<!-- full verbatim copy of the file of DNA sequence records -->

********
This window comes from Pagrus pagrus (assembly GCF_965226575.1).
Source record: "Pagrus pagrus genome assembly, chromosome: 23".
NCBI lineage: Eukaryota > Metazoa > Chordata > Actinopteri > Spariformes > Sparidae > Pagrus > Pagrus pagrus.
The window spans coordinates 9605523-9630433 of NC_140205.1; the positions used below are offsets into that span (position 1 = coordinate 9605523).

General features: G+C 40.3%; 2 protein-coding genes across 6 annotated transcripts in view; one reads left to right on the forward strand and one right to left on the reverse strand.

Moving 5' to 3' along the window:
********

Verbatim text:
This window comes from Pagrus pagrus (assembly GCF_965226575.1).
Source record: "Pagrus pagrus genome assembly, chromosome: 23".
NCBI lineage: Eukaryota > Metazoa > Chordata > Actinopteri > Spariformes > Sparidae > Pagrus > Pagrus pagrus.
The window spans coordinates 9605523-9630433 of NC_140205.1; the positions used below are offsets into that span (position 1 = coordinate 9605523).

General features: G+C 40.3%; 2 protein-coding genes across 6 annotated transcripts in view; one reads left to right on the forward strand and one right to left on the reverse strand.

Moving 5' to 3' along the window: